Stranger Things, series 3, review: plodding and predictable – a frustrating return for a show that had so much to give
Stranger Things season one was the surprise nostalgia-fest that kept on giving. The Duffer Brothers’s love letter to Eighties pop culture rejuvenated the career of Winona Ryder, spawned the best friend Barb meme and conjured with our untapped wistfulness for ET-era Steven Spielberg. It even made Dungeons and Dragons cool again.
But the only nostalgia you’ll feel watching Stranger Things 3 (Netflix) is for the novelty and wide-eyed pizazz of the 2016 original (and, to a lesser extent, its carbon copy 2017 follow-up). From Return of the Jedi to the final Back to the Future, the golden rule of Eighties popcorn franchises was that instalment number three was always the limpest. So it proves here, as the Duffers recycle their now well-worn bag of retro references to increasingly underwhelming effect.
Over-familiarity is the biggest issue in an eight-part series that refuses to stray from the Goonies-meets-Stephen King formula. It’s the countdown to July 4, 1985, and we’re back once more in Hawkins, Indiana, where our winningly nerdy (if slightly older) cast of small-town kids – clairvoyant Eleven, pudding-haired Will and Mike, preppy Nancy etc– are again drawn into a struggle with evil from another dimension.
Disappointingly, it’s precisely the same evil as the one they were fighting previously. The difference is that, third time out, the fright factor is reduced significantly. The evil “Mindflayer” has evidently spent the past two years studying classic sci-fi movies. Hence its new tactic for taking over Hawkins – weirdly it has no interest in conquering the rest of the world – is cheekily lifted from Invasion of the Body Snatchers.
Yet Duffers’s tale of identity theft and monsters in our midst isn’t nearly as creepy as it could be. The biggest problem is that the possessed townsfolk are obvious a mile off. Any potential for getting under the skin is wasted .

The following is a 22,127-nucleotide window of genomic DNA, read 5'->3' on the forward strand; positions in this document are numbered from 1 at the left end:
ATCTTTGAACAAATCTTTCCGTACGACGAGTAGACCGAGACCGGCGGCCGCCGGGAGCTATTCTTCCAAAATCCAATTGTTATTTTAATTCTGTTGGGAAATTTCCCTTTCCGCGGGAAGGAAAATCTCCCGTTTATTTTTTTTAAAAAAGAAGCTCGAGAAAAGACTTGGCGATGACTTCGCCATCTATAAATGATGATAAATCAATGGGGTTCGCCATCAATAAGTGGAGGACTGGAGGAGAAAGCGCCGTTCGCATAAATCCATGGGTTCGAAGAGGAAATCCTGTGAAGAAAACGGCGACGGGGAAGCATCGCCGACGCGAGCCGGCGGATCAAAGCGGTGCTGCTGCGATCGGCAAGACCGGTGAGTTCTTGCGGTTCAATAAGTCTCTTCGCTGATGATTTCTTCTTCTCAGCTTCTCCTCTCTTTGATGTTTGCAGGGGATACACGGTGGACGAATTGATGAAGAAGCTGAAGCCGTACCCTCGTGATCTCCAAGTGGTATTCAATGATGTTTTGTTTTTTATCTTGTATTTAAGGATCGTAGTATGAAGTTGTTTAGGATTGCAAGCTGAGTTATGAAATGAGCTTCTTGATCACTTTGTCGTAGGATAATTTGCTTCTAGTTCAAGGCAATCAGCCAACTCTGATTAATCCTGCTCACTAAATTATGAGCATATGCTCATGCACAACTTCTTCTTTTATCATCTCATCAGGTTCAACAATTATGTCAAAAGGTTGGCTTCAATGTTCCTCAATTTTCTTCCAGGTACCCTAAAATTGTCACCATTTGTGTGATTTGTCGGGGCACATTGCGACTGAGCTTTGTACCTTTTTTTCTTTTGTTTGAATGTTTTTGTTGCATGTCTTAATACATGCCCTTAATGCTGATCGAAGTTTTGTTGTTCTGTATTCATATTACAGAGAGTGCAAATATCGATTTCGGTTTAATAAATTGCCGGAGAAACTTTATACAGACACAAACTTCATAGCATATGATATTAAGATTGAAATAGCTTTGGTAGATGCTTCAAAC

As if anticipating audiences may have had their fill of the Mindflayer, sibling show-runners Matt and Ross Duffer have bunged in several secondary storylines. This is where Stranger Things 3 comes into its own. There are frustrating glimpses of what might have been had they been braver about ripping things up and starting over.
One sub-plot involves scheming Russians and a shiny new mall. The glitzy shopping centre is sucking the life out of main street: bad news for jittery shelf-stacker Joyce (Ryder). There is also a wink towards Arnold Schwarzenegger circa Terminator and Red Heat as a remorseless Soviet killing machine is sent on the trail of our heroes.
The rampant sexism of the period is acknowledged, too. Sensing something is rotten in Hawkins, would-be girl reporter Nancy (Natalia Dyer) tracks down an old lady with a peculiar guest trapped in her basement. Alas her diligence is for naught. Back at the Hawkins Post, Nancy is duly and lengthily humiliated by the boorish crew of middle-aged editors (including one played by cult actor Gary Busey).
But the Duffer’s biggest investment is in a romance between two of the kids. This, alas, never feels real. Though the adolescent cast members are all in their mid to late teens, most could pass for about 12. Our two love-birds simply aren’t believable as star-crossed souls fighting for their relationship.
Stranger Things is on more solid territory addressing the growing pains its teenage protagonists. Will (Noah Schnapp) wants things to go on as they were, with the chums playing Dungeons and Dragons in their parents’s basements. But Lucas (Caleb McLaughlin) and Mike (Finn Wolfhard) are more interested in girls than goblins. It’s affecting to see the lights of these childhood friendships start to flicker out.
The Duffers misuse roguish David Harbour who, as Police Chief Hopper, is reduced to huffing, grunting and knotting his brows. He is paired with the frantic Ryder, spending most of her screen time rolling her eyes. Also back, with a bigger part, is Brett Gelman as a gun-toting conspiracy-theorist.
New to the cast is Maya Hawke – daughter of Ethan and Uma Thurman – as an ice-cream store assistant caught up in an unlikely subterranean caper with likeable bad-boy Steve (Joe Keery), curly-haired Dustin (Gaten Matarazzo) and Lucas’s confident younger sister Erica (Priah Ferguson). Hawke was one of the best things in the BBC’s Little Women adaptation. She is similarly charming here in a low-key part that she wrings the most from.
But her adventures with Steve and the gang take too long to tie up with Eleven (Millie Bobby Brown) and company’s struggle against the Mindflayer (and nobody seems to notice Dustin’s prolonged absence). A surprise death and a cliff hanger bring the curtain down whilst making clear that there will be further Stranger Things. The final scene also suggests that the show is about to leave Hawkins behind and venture into the wider world. On the evidence of this plodding and predictable third season, the Duffers can’t skip town soon enough.